The Virgin Mary

By Angel Cox

She hates to feel vulnerable, says
that when she’s at my house she feels like a kid
because she has to say please and thank you. Frames displeasure
in the first real smile I’ve seen in years, instantly gone like cigarette smoke
reaching desperately for air at the street corners of her curled lips.

She says she loves a man in a way that sounds like
I forgot I was worthy of love. Same reason why she’s here.
He locked her out in the rain. She has nowhere else. She calls me,
crawls from Troy to Albany and all I had to give her was the left side of my bed.
Her voice is pain pressed down, running over like Southern Comfort.
He buys it for her. She is only nineteen. He is nearing thirty.

She lays stiff, sober, listens to TV in the dark like me because silence is loneliness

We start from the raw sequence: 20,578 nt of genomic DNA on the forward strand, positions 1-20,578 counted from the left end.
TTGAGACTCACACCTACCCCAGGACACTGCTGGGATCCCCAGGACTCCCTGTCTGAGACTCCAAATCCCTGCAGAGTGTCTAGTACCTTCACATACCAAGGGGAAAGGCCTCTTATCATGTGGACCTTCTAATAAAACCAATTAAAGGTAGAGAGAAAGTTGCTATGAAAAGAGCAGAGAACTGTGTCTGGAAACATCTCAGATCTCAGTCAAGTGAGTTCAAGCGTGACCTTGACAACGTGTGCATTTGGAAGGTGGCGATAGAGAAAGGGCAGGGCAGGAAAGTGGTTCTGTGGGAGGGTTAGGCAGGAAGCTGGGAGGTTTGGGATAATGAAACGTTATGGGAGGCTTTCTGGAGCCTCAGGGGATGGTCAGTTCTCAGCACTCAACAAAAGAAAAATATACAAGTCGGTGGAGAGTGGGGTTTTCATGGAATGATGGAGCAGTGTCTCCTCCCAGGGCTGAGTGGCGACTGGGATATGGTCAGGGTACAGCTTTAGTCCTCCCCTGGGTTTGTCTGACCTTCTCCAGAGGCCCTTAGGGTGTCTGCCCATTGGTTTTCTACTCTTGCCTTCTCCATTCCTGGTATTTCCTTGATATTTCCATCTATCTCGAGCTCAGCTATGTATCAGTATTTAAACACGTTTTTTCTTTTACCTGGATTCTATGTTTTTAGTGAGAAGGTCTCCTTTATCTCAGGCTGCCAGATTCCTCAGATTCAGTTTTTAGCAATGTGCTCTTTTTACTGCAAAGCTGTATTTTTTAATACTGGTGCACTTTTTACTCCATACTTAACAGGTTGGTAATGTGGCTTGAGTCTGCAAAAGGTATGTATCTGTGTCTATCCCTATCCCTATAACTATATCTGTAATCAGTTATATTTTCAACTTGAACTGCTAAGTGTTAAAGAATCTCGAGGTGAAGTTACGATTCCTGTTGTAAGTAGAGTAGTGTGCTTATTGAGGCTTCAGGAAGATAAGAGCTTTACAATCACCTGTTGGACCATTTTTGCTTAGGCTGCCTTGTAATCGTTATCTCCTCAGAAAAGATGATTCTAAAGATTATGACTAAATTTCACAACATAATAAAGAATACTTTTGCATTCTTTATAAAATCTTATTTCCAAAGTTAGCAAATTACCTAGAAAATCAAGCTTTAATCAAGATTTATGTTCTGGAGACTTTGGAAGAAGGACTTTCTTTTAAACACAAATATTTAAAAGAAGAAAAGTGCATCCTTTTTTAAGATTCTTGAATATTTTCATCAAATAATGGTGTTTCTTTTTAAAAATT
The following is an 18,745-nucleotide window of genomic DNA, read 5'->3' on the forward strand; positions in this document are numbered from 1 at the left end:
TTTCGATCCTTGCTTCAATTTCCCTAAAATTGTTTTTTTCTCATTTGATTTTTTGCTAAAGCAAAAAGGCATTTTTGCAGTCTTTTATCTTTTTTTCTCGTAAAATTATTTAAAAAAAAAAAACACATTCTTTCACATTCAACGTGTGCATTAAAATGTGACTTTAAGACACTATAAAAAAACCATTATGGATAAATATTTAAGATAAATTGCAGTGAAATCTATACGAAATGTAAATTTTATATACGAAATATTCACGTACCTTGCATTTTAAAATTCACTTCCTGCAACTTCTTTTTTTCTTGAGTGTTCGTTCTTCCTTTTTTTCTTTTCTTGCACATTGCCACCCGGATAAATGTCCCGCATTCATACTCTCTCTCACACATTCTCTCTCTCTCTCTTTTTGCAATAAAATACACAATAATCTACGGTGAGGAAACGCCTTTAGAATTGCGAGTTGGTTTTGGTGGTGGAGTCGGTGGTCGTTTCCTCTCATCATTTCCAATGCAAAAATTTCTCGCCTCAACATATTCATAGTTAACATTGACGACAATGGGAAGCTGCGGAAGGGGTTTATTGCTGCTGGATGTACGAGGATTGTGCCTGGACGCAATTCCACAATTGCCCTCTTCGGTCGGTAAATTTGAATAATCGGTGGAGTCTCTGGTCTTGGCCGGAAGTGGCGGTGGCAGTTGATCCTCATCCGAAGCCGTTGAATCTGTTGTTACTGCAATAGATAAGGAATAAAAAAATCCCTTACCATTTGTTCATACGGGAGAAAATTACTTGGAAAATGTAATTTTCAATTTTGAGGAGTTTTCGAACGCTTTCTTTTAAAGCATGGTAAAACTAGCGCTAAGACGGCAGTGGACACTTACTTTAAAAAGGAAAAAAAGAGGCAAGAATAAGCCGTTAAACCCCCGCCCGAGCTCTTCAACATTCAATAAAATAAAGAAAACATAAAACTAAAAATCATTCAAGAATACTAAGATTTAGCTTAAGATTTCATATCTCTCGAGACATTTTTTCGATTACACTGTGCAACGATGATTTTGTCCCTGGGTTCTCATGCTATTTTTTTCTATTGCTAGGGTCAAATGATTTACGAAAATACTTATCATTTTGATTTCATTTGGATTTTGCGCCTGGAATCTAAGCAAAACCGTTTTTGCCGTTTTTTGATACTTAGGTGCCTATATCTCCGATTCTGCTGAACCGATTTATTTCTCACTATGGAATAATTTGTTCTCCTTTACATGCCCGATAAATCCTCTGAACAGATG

and she is so tired of being alone. Wills herself not to think and her heart
turns to stone. I try to hold her together. I am weak. She is only nineteen, alone,
and maybe all is already lost.

But then the next morning comes in TV phantom thunder. Have we become ghosts?
We brush our teeth, sit at the table. Everything is normal. Breakfast is served, the last
of the eggs, toast and bacon. She says please and thank you like a kid,
hates to feel vulnerable, contorts her face into a shape that looks like
red tears falling in droves across her face.